This experiment correlates directly with the following section of the New York State Core Curriculum. Standard 4 The Physical Setting, Key Idea 3 Matter is made up of particles whose properties determine the. observable characteristics of matter and its reactivity. Performance Indicator 3 2 Use atomic and molecular models to explain common. chemical reactions, Major Understandings 3 2b Types of chemical reactions include synthesis. decomposition single replacement and double replacement. Types of Reaction Copper Cycle Teacher s Guide 6, Background and Fundamentals for Basic Level Instruction. Types of Reactions The Copper Cycle, Students learn the standard classes of chemical reactions which in New York are defined as single replacement. double replacement synthesis and decomposition A wide choice of reactions is available yet often highly toxic. materials have been used such as lead II nitrate because they provided attractive examples The complete set. of reactions illustrated here,a illustrate all reaction types.
b are visually attractive,c produce no hazardous waste at all and. d demonstrate the concept of recycling by allowing the product from one reaction to be used as the. starting material in the next experiment, Cycle A begins with a blue solution of copper II sulfate being reduced to copper metal This is roasted in air to. give black copper II oxide which can be redissolved to regenerate the starting solution of copper II sulfate. Cycle B starts with a solution of copper II chloride which is used to precipitate basic copper carbonate This. greenish blue solid decomposes to black copper II oxide on heating The black solid oxide rapidly dissolves in. dilute hydrochloric acid to give the original solution in the cycle copper II chloride Note that both cycles have. copper II oxide in common,Double Double,replacement replacement. acid base acid base CuCl2,CuSO4 aq H2SO4 aq HCl,Mg CYCLE CYCLE Double. Single A CuO B replacement,replacement,Cu Synthesis.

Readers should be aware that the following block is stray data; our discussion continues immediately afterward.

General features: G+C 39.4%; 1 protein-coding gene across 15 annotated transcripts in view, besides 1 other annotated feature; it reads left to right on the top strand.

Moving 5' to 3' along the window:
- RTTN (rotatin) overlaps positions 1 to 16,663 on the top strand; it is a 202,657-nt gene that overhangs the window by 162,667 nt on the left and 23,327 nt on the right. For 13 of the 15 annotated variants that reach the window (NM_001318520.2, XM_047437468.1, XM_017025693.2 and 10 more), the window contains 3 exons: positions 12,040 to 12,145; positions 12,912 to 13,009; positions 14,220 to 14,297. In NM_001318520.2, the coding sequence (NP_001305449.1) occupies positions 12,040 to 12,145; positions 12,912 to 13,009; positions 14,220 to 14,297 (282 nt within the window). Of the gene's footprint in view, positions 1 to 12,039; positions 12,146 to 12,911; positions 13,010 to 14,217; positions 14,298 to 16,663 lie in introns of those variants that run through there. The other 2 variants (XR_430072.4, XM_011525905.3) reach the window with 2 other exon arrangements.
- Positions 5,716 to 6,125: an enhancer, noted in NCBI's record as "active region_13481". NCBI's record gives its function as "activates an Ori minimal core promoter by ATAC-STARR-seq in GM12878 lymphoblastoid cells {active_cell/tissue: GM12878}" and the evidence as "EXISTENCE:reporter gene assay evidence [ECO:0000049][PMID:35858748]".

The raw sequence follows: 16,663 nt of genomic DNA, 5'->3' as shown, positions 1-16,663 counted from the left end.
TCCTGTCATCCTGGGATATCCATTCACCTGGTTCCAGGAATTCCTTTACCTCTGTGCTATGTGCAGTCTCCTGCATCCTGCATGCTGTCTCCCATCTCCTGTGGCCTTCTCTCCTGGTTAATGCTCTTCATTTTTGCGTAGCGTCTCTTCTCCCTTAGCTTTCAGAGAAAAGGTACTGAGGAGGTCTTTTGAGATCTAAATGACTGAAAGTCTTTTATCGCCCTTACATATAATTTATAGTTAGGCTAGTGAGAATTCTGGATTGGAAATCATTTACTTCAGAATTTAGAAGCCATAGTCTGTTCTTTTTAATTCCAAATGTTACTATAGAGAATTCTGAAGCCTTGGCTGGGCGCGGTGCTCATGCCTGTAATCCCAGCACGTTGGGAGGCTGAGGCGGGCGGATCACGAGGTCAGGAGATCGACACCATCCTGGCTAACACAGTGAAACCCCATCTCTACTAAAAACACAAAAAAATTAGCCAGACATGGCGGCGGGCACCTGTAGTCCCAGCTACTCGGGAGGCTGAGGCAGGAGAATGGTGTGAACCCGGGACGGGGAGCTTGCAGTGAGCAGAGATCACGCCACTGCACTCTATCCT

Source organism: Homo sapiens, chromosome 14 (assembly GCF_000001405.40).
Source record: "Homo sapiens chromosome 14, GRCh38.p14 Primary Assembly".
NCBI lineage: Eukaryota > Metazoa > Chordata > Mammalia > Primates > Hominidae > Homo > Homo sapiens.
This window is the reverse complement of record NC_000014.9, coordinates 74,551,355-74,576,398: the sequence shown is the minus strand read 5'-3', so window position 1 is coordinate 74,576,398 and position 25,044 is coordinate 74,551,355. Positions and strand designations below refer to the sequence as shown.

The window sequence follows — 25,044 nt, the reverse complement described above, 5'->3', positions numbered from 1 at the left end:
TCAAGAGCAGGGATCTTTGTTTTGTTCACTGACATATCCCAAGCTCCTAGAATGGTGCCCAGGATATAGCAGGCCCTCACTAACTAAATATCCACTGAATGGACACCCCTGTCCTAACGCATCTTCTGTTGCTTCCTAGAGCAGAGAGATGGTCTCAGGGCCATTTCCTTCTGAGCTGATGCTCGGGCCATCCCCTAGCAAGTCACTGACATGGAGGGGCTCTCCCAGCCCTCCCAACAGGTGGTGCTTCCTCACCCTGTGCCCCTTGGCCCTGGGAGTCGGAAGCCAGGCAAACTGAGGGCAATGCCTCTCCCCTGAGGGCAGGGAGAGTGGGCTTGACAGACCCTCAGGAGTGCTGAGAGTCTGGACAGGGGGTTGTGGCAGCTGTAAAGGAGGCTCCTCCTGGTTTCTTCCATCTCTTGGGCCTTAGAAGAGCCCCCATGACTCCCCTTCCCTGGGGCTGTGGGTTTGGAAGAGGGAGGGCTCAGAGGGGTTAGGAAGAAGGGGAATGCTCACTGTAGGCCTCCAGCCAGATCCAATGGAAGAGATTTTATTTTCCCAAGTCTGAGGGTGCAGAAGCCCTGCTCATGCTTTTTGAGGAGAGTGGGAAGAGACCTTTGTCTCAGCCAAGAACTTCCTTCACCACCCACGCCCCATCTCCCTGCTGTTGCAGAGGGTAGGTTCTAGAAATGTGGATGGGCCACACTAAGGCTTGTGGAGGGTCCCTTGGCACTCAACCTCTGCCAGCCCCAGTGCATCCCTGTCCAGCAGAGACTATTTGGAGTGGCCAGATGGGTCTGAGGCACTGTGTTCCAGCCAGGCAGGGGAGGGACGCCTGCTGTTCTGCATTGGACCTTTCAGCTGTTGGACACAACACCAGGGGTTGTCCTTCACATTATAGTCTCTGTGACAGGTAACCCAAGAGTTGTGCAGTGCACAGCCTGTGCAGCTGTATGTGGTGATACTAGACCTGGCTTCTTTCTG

Green Chemistry Module Level High School Regents Types of Reactions The Copper cycle Laboratory Experiment Created By Dr Martin Walker State University of New York at Potsdam Module Contributors Dr Mark Noll and Jana Panders State University of New York at Brockport Kate Winnebeck NYS Pollution Prevention Institute Mary E Courtney Palmyra NY Funding provided by the New York State